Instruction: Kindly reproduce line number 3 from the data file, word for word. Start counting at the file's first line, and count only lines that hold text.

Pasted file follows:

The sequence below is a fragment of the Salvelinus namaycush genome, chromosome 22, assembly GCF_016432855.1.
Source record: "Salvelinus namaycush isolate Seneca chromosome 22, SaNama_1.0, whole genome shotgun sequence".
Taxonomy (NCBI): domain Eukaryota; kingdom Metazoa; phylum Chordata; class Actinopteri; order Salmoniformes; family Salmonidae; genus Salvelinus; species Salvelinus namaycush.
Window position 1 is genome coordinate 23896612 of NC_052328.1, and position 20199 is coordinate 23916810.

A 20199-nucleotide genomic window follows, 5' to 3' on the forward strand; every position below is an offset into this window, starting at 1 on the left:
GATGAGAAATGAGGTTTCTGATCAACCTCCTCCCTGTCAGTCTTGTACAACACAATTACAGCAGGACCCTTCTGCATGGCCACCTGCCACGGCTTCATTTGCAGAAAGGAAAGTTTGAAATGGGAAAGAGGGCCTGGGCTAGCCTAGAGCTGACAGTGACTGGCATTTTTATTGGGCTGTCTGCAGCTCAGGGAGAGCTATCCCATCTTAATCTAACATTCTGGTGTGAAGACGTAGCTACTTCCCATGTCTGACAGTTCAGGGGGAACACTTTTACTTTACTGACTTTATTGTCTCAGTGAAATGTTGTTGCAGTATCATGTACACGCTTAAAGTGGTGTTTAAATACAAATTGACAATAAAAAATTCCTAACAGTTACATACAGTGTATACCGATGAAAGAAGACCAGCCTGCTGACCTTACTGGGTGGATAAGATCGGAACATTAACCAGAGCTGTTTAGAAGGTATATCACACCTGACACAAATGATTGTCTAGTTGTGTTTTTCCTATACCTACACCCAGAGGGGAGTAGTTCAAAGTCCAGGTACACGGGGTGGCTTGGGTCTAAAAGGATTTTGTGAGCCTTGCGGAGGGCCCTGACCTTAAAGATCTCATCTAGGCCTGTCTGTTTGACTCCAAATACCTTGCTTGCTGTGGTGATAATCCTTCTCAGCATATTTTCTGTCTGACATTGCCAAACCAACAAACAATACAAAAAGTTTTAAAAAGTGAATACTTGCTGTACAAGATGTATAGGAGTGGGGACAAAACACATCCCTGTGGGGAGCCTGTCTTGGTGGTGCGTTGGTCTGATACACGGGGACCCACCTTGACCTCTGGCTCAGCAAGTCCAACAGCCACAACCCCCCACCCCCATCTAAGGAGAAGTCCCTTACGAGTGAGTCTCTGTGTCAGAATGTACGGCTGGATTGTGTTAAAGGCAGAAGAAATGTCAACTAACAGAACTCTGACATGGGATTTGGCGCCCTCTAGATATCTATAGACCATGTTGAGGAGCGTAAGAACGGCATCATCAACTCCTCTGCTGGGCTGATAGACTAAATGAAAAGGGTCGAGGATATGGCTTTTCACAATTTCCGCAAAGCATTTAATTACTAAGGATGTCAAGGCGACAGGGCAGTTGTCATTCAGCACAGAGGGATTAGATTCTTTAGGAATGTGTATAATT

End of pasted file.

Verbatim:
Taxonomy (NCBI): domain Eukaryota; kingdom Metazoa; phylum Chordata; class Actinopteri; order Salmoniformes; family Salmonidae; genus Salvelinus; species Salvelinus namaycush.